That depends on whether we think Engineering, Chemistry or Earth Sciences are legitimate categories for the topic. I would suggest that Chemistry workgroup or maybe the Chemical Engineering subworkgroup would be appropriate but I am not expert in any of the natural sciences. What does everyone think? --Joe Quick 20:55, 14 February 2009 (UTC)
I vote Yea! Russell D. Jones 21:13, 14 February 2009 (UTC)
Matt Innis has told me that if this article's Metadata sheet included a category in which I am an editor, then I would eligible to join in the approval nomination ... or I could make a single editor approval nomination since I have never worked on this article. See Matt's posting on my Talk page here.
Joe, I don't think that adding Chemical Engineering to the Metadata sheet as a subworkgroup would be valid because the subworkgroups have not yet had official sanction by the Editorial Council.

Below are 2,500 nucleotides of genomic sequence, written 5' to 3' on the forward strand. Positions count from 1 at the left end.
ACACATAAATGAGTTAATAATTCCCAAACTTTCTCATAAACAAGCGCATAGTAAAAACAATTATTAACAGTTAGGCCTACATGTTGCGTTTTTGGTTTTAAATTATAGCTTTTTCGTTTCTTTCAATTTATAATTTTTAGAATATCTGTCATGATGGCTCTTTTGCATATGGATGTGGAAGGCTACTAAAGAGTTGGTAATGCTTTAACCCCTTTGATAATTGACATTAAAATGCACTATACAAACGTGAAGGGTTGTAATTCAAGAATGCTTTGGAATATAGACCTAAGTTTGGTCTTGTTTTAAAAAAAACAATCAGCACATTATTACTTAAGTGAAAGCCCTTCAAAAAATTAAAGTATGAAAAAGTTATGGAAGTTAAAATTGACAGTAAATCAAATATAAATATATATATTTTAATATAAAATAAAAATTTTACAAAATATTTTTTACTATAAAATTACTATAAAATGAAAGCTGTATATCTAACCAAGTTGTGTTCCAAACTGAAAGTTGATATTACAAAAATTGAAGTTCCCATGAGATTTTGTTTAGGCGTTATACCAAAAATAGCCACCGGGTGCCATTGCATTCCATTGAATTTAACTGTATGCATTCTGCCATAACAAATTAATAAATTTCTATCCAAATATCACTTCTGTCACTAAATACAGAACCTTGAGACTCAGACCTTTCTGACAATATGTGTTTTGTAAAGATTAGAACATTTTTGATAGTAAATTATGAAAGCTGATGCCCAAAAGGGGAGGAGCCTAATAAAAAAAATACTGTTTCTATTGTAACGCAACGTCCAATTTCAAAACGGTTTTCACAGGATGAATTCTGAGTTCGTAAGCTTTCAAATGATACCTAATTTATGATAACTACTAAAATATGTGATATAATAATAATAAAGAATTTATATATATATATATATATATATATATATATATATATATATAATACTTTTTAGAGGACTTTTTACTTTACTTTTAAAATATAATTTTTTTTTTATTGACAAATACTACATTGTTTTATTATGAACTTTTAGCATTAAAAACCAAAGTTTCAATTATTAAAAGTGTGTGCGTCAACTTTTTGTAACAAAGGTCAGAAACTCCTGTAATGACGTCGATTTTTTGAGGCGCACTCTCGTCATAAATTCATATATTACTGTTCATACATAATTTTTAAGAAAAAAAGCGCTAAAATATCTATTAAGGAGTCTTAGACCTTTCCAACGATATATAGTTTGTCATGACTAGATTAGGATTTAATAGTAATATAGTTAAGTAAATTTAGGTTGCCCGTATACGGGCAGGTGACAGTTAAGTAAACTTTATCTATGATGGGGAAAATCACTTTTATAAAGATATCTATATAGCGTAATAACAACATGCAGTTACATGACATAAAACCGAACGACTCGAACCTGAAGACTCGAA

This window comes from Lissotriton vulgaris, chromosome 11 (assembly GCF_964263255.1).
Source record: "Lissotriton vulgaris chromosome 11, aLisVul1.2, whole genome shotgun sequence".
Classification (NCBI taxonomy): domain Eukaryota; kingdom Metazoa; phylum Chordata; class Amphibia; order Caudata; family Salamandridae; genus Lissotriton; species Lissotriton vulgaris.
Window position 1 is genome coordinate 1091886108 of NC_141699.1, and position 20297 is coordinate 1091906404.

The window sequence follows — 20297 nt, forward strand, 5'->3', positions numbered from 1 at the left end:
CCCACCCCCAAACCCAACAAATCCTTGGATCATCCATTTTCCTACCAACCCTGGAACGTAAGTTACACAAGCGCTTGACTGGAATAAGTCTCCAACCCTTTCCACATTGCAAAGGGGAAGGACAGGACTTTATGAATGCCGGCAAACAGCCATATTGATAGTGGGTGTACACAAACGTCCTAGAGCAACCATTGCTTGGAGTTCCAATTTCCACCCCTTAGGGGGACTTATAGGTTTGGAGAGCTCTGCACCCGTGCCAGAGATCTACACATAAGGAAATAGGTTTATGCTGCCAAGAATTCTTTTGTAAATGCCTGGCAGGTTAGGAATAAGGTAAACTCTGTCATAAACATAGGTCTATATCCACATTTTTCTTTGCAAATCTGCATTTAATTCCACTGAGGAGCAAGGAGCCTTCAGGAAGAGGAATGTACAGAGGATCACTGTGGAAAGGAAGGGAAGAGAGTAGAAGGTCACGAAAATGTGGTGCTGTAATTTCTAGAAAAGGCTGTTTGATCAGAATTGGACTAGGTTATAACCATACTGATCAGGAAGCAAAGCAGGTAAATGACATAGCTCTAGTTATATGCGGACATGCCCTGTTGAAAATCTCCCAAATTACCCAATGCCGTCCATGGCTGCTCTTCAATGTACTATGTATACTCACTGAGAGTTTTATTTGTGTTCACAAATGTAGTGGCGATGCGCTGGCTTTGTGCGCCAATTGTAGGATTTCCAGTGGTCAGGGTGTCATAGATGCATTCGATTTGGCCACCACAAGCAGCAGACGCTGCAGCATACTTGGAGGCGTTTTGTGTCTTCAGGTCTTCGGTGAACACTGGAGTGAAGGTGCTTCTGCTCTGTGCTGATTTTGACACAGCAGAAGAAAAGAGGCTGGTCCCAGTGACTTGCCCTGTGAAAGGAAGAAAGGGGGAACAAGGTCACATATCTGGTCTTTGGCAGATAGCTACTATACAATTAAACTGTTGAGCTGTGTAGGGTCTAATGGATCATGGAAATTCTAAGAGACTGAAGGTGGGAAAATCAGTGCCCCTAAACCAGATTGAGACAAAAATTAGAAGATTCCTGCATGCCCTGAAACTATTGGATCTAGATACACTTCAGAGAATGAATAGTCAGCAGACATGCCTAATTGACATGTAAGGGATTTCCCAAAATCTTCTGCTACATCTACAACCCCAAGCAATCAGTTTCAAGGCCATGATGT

Russell, I am not too comfortable about adding Chemistry as a category in the Metadata page. However, I do believe that Maxwell's work on electro-magnetism and on gases would be a valid basis for adding the Engineering workgroup to the Metadata page ... and then I could either (a) join you as a co-nominator or (b) be a single editor nominator. Thus, if someone will add the Engineering Workgroup to the Metadata categories, then I will sign on as an approval nominator. Milton Beychok 21:32, 14 February 2009 (UTC)
Done! Thanks, Milt. It sure seemed like more workgroups would be applicable, but I couldn't figure out which ones. --Joe Quick 03:35, 15 February 2009 (UTC)